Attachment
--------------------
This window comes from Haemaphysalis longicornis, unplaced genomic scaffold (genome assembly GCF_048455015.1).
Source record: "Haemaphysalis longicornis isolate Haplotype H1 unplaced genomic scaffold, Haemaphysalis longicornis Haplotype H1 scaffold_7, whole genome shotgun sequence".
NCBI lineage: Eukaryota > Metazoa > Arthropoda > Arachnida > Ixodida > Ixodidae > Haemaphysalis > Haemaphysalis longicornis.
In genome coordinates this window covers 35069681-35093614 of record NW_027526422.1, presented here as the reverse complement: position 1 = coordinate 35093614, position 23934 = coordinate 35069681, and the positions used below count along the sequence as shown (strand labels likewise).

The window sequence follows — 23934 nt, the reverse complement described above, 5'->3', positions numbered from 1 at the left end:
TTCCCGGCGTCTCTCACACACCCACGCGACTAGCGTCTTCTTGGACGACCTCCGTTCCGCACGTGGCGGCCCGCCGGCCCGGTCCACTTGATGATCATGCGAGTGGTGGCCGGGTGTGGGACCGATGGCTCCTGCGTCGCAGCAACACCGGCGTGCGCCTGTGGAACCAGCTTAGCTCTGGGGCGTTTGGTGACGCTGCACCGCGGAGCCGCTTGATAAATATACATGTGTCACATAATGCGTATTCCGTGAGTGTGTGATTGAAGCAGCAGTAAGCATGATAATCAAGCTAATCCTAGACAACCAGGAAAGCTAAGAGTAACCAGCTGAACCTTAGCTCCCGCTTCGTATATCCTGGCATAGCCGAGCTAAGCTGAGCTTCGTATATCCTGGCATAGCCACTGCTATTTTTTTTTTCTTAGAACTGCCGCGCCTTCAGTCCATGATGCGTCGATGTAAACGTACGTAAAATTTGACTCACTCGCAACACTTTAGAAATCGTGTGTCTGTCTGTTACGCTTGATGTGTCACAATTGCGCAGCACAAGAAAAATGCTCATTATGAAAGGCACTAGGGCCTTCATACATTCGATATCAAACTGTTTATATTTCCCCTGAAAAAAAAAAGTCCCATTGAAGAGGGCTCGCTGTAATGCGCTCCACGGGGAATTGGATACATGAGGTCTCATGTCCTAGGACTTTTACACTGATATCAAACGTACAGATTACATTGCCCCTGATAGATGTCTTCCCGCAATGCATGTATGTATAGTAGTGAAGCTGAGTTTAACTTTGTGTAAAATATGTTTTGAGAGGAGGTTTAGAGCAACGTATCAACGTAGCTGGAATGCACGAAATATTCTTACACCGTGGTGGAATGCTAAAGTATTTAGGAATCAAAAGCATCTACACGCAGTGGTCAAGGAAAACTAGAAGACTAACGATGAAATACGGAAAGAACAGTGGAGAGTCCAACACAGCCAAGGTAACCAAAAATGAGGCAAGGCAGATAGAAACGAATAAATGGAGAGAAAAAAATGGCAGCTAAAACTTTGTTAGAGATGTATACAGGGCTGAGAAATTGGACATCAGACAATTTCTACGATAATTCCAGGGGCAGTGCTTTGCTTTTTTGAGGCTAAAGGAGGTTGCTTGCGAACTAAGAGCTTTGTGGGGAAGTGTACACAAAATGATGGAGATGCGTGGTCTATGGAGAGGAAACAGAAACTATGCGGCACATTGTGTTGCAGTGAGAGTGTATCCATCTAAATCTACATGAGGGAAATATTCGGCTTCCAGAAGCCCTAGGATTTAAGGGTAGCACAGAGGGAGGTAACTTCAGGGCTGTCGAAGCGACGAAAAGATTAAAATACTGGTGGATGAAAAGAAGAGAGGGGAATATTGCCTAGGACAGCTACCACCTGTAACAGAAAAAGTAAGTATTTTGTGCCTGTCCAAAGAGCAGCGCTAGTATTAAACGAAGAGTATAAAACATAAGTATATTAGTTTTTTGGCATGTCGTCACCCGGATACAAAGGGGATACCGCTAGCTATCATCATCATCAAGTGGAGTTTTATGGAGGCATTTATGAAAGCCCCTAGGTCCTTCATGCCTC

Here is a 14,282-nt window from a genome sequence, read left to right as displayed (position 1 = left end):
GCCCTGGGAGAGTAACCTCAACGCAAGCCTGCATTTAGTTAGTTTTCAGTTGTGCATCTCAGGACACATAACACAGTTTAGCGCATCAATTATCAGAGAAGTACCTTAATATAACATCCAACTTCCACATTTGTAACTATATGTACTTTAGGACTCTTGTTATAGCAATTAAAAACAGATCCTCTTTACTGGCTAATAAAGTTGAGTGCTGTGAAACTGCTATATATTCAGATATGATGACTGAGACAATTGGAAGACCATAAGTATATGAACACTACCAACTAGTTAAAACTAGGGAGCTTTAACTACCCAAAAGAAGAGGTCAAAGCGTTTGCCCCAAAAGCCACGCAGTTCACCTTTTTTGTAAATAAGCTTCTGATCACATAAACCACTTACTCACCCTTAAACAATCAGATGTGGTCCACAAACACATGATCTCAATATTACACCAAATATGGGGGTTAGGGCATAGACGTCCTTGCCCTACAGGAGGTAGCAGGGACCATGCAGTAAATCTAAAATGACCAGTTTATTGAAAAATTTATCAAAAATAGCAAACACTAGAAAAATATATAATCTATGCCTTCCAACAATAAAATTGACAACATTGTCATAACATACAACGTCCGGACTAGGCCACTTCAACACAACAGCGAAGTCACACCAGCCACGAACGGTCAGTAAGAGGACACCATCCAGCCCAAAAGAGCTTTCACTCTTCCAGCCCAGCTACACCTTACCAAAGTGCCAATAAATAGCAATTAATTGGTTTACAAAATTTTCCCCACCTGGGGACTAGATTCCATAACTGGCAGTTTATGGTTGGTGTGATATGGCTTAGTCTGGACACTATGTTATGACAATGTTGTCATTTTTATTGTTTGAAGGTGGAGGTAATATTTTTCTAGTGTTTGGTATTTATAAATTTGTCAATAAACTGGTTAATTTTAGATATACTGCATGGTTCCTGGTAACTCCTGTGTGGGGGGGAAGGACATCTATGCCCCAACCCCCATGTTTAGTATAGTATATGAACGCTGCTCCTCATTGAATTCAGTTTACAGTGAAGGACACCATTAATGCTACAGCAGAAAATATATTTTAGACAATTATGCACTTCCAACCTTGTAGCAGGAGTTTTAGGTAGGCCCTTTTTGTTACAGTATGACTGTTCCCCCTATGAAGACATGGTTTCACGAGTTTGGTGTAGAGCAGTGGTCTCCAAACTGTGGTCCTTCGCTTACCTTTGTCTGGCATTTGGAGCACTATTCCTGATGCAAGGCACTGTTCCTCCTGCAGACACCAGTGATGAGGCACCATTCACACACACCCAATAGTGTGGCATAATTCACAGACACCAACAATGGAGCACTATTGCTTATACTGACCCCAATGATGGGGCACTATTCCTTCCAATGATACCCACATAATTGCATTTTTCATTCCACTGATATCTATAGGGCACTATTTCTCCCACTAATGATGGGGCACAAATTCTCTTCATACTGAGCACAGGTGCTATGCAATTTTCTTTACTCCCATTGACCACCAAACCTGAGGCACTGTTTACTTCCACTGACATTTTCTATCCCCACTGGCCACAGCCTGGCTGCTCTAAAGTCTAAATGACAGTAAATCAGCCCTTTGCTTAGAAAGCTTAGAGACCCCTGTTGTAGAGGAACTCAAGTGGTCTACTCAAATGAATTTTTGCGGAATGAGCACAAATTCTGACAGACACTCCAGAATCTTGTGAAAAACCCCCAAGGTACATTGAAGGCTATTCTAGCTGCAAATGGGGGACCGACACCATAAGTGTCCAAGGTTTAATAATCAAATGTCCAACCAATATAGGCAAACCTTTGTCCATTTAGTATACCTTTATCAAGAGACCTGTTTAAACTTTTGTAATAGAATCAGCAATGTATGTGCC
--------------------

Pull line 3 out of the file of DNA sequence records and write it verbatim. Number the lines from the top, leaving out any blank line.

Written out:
NCBI lineage: Eukaryota > Metazoa > Arthropoda > Arachnida > Ixodida > Ixodidae > Haemaphysalis > Haemaphysalis longicornis.